Wireless startup Public Mobile will start offering service in May with its new CDMA-based network, a 3G standard which cellular companies in North America see as increasingly outdated.
However, the company said Thursday it’s ready to upgrade to the advanced so-called fourth generation LTE broadband standard when needed.
“One of the advantages of building a modern network today is most of the radios are soft-ware defined,” said Brian O’Shaughnessy, vice-president for network and technology, said in an interview, “so it’s largely a software change to make it LTE.
“I’ll have to put some computer boxes at the switch to enable the functionality, I’ll probably have to put one card in a base station to enable it, but everything I’m installing now is capable of supporting LTE as it stands. It’s a minor upgrade.”
The startup expects to have its carrier licence shortly from the Canadian Radio-television and Telecommunications Commission (CRTC) and will begin service in mid-May.
It will start with a $40 a month unlimited prepaid talk and text plan (not including taxes) and full-priced handsets ranging from $70 to $180. To lure customers, those who sign up before commercial service begins will get free long-distance within the country as long as they remain subscribers.
The target market is “working class” Canadians who have been avoiding cellular, part of the estimated 30 per cent of the country that hasn’t signed up for wireless.
The company spent $52 million on little-wanted PCS “G-block” frequencies in the 2008 spectrum auction covering populous southern Ontario and southern Quebec. That spectrum was ignored by most bidders who thought no handset maker had devices that could run on those particular frequencies.
By comparison other bidders spent hundreds of millions more buying more advanced AWS spectrum, which better handles bandwidth-hogging rich media.
For Public Mobile, the relatively inexpensive PCS spectrum suits its aim to offer a modestly-priced service by keeping down its capital expense.
Meanwhile other North Amercian PCS carriers are looking ahead to LTE, an all IP-based and highly-efficient broadband technology. BCE Inc. and Telus Corp., who partnered for years on a PCS-based network using CDMA technology, just spent around $1 billion to build a new 3.5G HSPA network, which will eventually be upgraded to LTE. In the U.S., Verizon Wireless MetroPCS Wireless Inc. hope to launch LTE service by the end of the year.
To make sure it won’t be stuck in the past Public Mobile’s network, built around base station equipment from China’s ZTE Corp., can easily be upgraded to the advanced LTE standard when needed.
ZTE will charge for the upgrade components, O’Shaughnessy said. But, he added, “I’d much rather be in a position where I’m buying a software upgrade and I’m pushing it from a central location to every base station, than having to get a whole bunch of people every night for three months to unbolt, [install hardware], re-bolt and test.”
Having an LTE-capable network more than just helps the startup be ready for the future. It also makes Public Mobile more attractive to as an acquisition by competitors who might be leery of purchasing a company with older technology.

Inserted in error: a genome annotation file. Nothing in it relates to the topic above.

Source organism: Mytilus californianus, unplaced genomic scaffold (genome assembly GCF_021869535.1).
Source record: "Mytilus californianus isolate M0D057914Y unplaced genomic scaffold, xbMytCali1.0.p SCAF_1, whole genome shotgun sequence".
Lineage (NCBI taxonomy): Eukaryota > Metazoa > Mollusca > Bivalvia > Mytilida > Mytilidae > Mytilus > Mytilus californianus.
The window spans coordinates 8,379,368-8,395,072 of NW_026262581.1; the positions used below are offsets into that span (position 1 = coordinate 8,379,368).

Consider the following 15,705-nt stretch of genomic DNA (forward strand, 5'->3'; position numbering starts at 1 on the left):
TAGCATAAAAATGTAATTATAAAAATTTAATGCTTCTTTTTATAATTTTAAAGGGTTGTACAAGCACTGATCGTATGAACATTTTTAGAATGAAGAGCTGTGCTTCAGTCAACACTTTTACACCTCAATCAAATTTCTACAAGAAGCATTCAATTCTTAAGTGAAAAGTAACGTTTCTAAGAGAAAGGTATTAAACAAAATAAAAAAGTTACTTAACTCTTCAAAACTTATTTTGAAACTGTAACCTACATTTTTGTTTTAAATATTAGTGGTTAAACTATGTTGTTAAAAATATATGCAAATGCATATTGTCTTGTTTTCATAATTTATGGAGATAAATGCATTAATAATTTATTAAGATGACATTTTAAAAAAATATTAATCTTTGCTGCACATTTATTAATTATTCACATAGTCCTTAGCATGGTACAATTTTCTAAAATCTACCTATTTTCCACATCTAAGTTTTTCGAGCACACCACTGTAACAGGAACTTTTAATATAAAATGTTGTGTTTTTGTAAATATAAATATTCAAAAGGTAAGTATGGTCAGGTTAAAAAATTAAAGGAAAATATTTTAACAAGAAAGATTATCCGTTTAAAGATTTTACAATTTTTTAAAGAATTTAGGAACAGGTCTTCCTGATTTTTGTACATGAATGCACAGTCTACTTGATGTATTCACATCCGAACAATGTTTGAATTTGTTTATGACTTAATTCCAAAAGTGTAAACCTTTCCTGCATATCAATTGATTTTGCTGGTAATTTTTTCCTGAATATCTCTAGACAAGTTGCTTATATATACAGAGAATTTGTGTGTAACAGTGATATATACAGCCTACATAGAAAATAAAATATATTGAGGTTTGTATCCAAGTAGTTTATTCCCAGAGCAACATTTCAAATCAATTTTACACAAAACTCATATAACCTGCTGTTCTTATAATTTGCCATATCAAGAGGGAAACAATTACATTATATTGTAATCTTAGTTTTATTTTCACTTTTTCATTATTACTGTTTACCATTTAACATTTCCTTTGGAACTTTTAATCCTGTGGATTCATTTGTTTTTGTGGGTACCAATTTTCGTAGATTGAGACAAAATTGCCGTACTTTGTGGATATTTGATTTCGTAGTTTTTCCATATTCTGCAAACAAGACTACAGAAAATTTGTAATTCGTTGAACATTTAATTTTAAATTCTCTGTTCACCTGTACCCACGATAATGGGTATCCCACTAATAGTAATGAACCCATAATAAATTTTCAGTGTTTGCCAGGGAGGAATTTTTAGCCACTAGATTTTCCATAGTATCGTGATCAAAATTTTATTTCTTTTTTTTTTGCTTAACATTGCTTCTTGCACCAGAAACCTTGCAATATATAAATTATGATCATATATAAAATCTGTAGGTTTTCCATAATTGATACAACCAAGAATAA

On the other hand, O’Shaughnessy acknowledged that it will be a few years before Public Mobile shifts to LTE. That will depend on customer demand for advanced capabilities such as Web surfing and sending videos. Right now, however, those customers aren’t being targeted by the company. In fact at the moment its network has no data-sending capabilities.
Public Mobile is trying to make it easy for people to sign up. There will be no credit checks or contracts. Voicemail and call display is $5 a month extra.
Initially, its handsets are the ZTE C78, the Samsung R312 and the Kyocera Tomo and G2GO. More will be added by the end of the year, but “for now,” Krastajc said, no smartphones.
By aiming at the roughly 30 per cent of eligible Canadians who aren’t wireless subscribers, Public Mobile is trying to stay away from directly confronting the leading wireless market providers, Bell, Telus and Rogers Communications Inc., who Krastajc says have the power to vigorously defend their turf.
However, the trio have “bargain” brands of their own: Virgin and Solo (Bell), Koodo (Telus) and Fido (Rogers).
As of Thursday 25 company-owned or franchised stores are open and selling phones in Toronto and Montreal, a number that will triple by the end of the year. Phones will also be sold in unnamed retail outlets working-class people frequent.
Krstajic wouldn’t say how many subscribers he expects to have after the first year, saying he’s patient for growth. But, he added, he’s “impatient for profitability.”
In saying that he’s going after an underserved market, Krstajic criticized fellow startup Wind Mobile, which launched in December in Toronto, Calgary and, recently, Edmonton. Already Wind had to part with two senior staff, with chairman Anthony Lacavera acknowledging his network has had some “hiccups.”
To avoid similar network problems Krstajic said Public Mobile won’t launch until May, although he said it’s ready now.
It didn’t take Wind long to respond. In a written statement the company noted that Wind’s present network Toronto-area network is four times bigger than Public Mobile’s would be at launch, which only covers the city proper. Step outside the city boundaries and Public Mobile phones won’t work, the statement said.
However, Public Mobile plans to expand its network in the Toronto area significantly by the end of the year.
The statement also said Wind’s $35 a month plan includes unlimited calling throughout Ontario and Alberta if the caller is within a Wind zone (Toronto area, Calgary and Edmonton.) For Public Mobile, calling outside Toronto or Montreal is long-distance until roaming is set up.